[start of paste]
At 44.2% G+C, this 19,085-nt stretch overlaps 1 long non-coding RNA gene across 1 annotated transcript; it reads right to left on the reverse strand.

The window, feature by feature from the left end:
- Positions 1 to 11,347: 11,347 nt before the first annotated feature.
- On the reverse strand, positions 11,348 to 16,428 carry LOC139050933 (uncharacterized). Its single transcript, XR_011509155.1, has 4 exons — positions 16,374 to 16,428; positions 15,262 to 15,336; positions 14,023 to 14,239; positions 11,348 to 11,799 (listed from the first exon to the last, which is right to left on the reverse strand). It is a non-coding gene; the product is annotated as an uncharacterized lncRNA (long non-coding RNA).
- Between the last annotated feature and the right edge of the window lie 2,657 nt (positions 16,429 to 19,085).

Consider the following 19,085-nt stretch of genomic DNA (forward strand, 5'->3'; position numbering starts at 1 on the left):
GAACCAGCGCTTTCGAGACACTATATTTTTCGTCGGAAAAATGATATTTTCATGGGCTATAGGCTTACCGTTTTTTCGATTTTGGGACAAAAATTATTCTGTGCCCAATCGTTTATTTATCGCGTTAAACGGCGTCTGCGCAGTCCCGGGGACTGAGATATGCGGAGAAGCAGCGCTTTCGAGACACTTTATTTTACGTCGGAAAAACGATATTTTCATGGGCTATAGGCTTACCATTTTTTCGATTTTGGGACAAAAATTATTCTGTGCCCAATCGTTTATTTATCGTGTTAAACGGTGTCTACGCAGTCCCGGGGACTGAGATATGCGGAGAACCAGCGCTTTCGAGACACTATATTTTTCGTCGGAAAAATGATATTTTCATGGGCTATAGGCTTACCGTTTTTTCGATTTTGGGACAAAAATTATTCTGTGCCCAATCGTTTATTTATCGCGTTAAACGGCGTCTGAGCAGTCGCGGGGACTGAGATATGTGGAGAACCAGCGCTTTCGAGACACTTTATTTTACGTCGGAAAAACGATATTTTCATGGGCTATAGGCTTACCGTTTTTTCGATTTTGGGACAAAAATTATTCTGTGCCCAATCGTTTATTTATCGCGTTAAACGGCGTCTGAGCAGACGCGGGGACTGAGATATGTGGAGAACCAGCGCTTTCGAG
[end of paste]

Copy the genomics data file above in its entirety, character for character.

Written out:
At 44.2% G+C, this 19,085-nt stretch overlaps 1 long non-coding RNA gene across 1 annotated transcript; it reads right to left on the reverse strand.

The window, feature by feature from the left end:
- Positions 1 to 11,347: 11,347 nt before the first annotated feature.
- On the reverse strand, positions 11,348 to 16,428 carry LOC139050933 (uncharacterized). Its single transcript, XR_011509155.1, has 4 exons — positions 16,374 to 16,428; positions 15,262 to 15,336; positions 14,023 to 14,239; positions 11,348 to 11,799 (listed from the first exon to the last, which is right to left on the reverse strand). It is a non-coding gene; the product is annotated as an uncharacterized lncRNA (long non-coding RNA).
- Between the last annotated feature and the right edge of the window lie 2,657 nt (positions 16,429 to 19,085).

Consider the following 19,085-nt stretch of genomic DNA (forward strand, 5'->3'; position numbering starts at 1 on the left):
GAACCAGCGCTTTCGAGACACTATATTTTTCGTCGGAAAAATGATATTTTCATGGGCTATAGGCTTACCGTTTTTTCGATTTTGGGACAAAAATTATTCTGTGCCCAATCGTTTATTTATCGCGTTAAACGGCGTCTGCGCAGTCCCGGGGACTGAGATATGCGGAGAAGCAGCGCTTTCGAGACACTTTATTTTACGTCGGAAAAACGATATTTTCATGGGCTATAGGCTTACCATTTTTTCGATTTTGGGACAAAAATTATTCTGTGCCCAATCGTTTATTTATCGTGTTAAACGGTGTCTACGCAGTCCCGGGGACTGAGATATGCGGAGAACCAGCGCTTTCGAGACACTATATTTTTCGTCGGAAAAATGATATTTTCATGGGCTATAGGCTTACCGTTTTTTCGATTTTGGGACAAAAATTATTCTGTGCCCAATCGTTTATTTATCGCGTTAAACGGCGTCTGAGCAGTCGCGGGGACTGAGATATGTGGAGAACCAGCGCTTTCGAGACACTTTATTTTACGTCGGAAAAACGATATTTTCATGGGCTATAGGCTTACCGTTTTTTCGATTTTGGGACAAAAATTATTCTGTGCCCAATCGTTTATTTATCGCGTTAAACGGCGTCTGAGCAGACGCGGGGACTGAGATATGTGGAGAACCAGCGCTTTCGAG